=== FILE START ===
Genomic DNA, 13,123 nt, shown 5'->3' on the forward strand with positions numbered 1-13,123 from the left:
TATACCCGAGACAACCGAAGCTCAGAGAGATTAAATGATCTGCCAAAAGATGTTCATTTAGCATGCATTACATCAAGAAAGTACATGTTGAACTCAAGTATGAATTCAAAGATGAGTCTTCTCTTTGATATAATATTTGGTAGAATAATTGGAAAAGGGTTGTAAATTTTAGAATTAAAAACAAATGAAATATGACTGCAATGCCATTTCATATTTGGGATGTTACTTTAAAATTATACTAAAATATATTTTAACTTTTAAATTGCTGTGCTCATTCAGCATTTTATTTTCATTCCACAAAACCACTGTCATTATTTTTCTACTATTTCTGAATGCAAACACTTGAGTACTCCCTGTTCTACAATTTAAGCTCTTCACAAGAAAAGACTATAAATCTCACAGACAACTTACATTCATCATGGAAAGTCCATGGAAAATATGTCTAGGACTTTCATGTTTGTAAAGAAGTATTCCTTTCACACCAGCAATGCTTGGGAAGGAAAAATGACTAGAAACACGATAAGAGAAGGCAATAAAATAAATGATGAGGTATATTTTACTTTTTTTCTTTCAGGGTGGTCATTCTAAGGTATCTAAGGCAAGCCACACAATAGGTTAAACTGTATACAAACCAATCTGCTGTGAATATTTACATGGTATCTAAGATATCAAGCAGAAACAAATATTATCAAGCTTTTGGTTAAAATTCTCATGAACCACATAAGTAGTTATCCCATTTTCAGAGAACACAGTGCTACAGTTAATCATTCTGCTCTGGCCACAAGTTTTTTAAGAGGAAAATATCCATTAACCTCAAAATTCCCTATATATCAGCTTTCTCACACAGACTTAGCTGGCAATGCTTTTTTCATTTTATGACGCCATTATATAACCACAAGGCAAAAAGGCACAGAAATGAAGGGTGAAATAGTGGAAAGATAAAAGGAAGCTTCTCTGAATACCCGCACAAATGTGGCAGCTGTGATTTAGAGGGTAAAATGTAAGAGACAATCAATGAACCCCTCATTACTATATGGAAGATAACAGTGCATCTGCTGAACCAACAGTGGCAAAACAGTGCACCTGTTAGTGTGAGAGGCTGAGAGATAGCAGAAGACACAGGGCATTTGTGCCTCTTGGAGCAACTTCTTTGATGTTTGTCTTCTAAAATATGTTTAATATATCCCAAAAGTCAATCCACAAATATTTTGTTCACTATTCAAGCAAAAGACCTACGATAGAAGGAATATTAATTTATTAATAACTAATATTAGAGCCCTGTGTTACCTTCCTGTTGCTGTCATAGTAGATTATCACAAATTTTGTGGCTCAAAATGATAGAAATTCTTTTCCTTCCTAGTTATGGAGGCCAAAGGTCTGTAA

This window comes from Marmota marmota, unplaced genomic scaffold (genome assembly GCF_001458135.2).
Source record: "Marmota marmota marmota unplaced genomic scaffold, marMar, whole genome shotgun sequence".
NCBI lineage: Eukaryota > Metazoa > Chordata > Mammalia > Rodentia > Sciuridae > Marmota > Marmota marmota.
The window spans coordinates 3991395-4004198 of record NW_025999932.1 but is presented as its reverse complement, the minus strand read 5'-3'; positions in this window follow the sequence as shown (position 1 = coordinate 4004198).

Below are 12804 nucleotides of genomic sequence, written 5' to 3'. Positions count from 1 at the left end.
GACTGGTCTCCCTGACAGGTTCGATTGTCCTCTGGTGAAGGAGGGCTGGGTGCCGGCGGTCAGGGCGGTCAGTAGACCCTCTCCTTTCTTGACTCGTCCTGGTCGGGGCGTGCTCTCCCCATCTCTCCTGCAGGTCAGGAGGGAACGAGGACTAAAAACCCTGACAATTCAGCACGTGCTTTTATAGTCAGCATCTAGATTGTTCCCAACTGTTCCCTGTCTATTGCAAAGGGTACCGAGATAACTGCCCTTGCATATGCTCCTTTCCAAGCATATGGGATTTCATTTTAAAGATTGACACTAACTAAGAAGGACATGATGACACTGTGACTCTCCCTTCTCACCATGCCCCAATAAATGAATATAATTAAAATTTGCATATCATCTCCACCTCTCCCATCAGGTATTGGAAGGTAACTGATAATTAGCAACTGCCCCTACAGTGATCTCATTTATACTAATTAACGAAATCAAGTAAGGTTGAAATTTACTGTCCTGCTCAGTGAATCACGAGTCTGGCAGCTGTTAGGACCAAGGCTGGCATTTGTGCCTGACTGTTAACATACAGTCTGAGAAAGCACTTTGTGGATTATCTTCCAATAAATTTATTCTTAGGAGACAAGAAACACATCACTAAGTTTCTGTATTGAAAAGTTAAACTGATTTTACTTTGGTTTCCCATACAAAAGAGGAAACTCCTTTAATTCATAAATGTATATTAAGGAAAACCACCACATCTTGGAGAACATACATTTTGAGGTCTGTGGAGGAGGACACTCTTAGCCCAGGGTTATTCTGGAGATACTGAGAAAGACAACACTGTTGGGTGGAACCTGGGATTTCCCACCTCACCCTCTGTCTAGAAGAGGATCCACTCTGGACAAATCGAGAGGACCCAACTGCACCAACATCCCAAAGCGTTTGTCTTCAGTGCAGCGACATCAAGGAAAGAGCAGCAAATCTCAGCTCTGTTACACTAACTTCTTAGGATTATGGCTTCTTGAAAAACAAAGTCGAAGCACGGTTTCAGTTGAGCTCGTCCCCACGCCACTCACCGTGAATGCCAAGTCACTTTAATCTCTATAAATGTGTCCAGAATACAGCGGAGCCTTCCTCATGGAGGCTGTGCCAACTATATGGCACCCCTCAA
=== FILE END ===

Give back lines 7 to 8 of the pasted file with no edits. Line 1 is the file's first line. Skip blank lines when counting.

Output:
Below are 12804 nucleotides of genomic sequence, written 5' to 3'. Positions count from 1 at the left end.
GACTGGTCTCCCTGACAGGTTCGATTGTCCTCTGGTGAAGGAGGGCTGGGTGCCGGCGGTCAGGGCGGTCAGTAGACCCTCTCCTTTCTTGACTCGTCCTGGTCGGGGCGTGCTCTCCCCATCTCTCCTGCAGGTCAGGAGGGAACGAGGACTAAAAACCCTGACAATTCAGCACGTGCTTTTATAGTCAGCATCTAGATTGTTCCCAACTGTTCCCTGTCTATTGCAAAGGGTACCGAGATAACTGCCCTTGCATATGCTCCTTTCCAAGCATATGGGATTTCATTTTAAAGATTGACACTAACTAAGAAGGACATGATGACACTGTGACTCTCCCTTCTCACCATGCCCCAATAAATGAATATAATTAAAATTTGCATATCATCTCCACCTCTCCCATCAGGTATTGGAAGGTAACTGATAATTAGCAACTGCCCCTACAGTGATCTCATTTATACTAATTAACGAAATCAAGTAAGGTTGAAATTTACTGTCCTGCTCAGTGAATCACGAGTCTGGCAGCTGTTAGGACCAAGGCTGGCATTTGTGCCTGACTGTTAACATACAGTCTGAGAAAGCACTTTGTGGATTATCTTCCAATAAATTTATTCTTAGGAGACAAGAAACACATCACTAAGTTTCTGTATTGAAAAGTTAAACTGATTTTACTTTGGTTTCCCATACAAAAGAGGAAACTCCTTTAATTCATAAATGTATATTAAGGAAAACCACCACATCTTGGAGAACATACATTTTGAGGTCTGTGGAGGAGGACACTCTTAGCCCAGGGTTATTCTGGAGATACTGAGAAAGACAACACTGTTGGGTGGAACCTGGGATTTCCCACCTCACCCTCTGTCTAGAAGAGGATCCACTCTGGACAAATCGAGAGGACCCAACTGCACCAACATCCCAAAGCGTTTGTCTTCAGTGCAGCGACATCAAGGAAAGAGCAGCAAATCTCAGCTCTGTTACACTAACTTCTTAGGATTATGGCTTCTTGAAAAACAAAGTCGAAGCACGGTTTCAGTTGAGCTCGTCCCCACGCCACTCACCGTGAATGCCAAGTCACTTTAATCTCTATAAATGTGTCCAGAATACAGCGGAGCCTTCCTCATGGAGGCTGTGCCAACTATATGGCACCCCTCAA